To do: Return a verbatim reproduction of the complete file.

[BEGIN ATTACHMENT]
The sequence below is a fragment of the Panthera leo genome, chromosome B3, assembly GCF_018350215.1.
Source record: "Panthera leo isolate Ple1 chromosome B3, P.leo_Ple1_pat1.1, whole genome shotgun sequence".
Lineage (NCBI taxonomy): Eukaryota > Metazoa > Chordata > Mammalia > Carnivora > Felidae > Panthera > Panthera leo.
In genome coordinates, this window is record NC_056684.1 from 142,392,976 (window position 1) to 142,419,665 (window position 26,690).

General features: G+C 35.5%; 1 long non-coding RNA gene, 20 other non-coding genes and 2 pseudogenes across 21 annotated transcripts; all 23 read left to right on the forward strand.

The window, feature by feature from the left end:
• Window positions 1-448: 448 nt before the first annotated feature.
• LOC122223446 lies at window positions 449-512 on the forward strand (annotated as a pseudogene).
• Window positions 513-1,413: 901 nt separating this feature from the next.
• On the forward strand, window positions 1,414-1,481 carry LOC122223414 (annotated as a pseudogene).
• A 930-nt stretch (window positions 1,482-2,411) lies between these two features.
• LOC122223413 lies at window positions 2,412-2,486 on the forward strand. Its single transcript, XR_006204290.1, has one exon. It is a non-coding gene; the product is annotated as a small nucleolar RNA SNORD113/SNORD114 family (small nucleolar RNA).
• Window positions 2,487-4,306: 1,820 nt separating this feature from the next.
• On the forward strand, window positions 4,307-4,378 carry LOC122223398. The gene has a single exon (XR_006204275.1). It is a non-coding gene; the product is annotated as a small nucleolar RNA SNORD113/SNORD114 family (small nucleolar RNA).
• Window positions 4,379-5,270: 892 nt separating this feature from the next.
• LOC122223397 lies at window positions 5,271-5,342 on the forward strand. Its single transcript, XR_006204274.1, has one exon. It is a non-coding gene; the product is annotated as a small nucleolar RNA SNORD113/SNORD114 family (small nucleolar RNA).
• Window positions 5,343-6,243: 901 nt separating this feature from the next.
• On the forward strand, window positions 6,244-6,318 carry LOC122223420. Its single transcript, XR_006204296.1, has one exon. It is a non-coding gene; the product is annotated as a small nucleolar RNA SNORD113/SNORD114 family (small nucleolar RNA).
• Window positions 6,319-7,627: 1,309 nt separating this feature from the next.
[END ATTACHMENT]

The sequence below is a fragment of the Panthera leo genome, chromosome B3, assembly GCF_018350215.1.
Source record: "Panthera leo isolate Ple1 chromosome B3, P.leo_Ple1_pat1.1, whole genome shotgun sequence".
Lineage (NCBI taxonomy): Eukaryota > Metazoa > Chordata > Mammalia > Carnivora > Felidae > Panthera > Panthera leo.
In genome coordinates, this window is record NC_056684.1 from 142,392,976 (window position 1) to 142,419,665 (window position 26,690).

General features: G+C 35.5%; 1 long non-coding RNA gene, 20 other non-coding genes and 2 pseudogenes across 21 annotated transcripts; all 23 read left to right on the forward strand.

The window, feature by feature from the left end:
• Window positions 1-448: 448 nt before the first annotated feature.
• LOC122223446 lies at window positions 449-512 on the forward strand (annotated as a pseudogene).
• Window positions 513-1,413: 901 nt separating this feature from the next.
• On the forward strand, window positions 1,414-1,481 carry LOC122223414 (annotated as a pseudogene).
• A 930-nt stretch (window positions 1,482-2,411) lies between these two features.
• LOC122223413 lies at window positions 2,412-2,486 on the forward strand. Its single transcript, XR_006204290.1, has one exon. It is a non-coding gene; the product is annotated as a small nucleolar RNA SNORD113/SNORD114 family (small nucleolar RNA).
• Window positions 2,487-4,306: 1,820 nt separating this feature from the next.
• On the forward strand, window positions 4,307-4,378 carry LOC122223398. The gene has a single exon (XR_006204275.1). It is a non-coding gene; the product is annotated as a small nucleolar RNA SNORD113/SNORD114 family (small nucleolar RNA).
• Window positions 4,379-5,270: 892 nt separating this feature from the next.
• LOC122223397 lies at window positions 5,271-5,342 on the forward strand. Its single transcript, XR_006204274.1, has one exon. It is a non-coding gene; the product is annotated as a small nucleolar RNA SNORD113/SNORD114 family (small nucleolar RNA).
• Window positions 5,343-6,243: 901 nt separating this feature from the next.
• On the forward strand, window positions 6,244-6,318 carry LOC122223420. Its single transcript, XR_006204296.1, has one exon. It is a non-coding gene; the product is annotated as a small nucleolar RNA SNORD113/SNORD114 family (small nucleolar RNA).
• Window positions 6,319-7,627: 1,309 nt separating this feature from the next.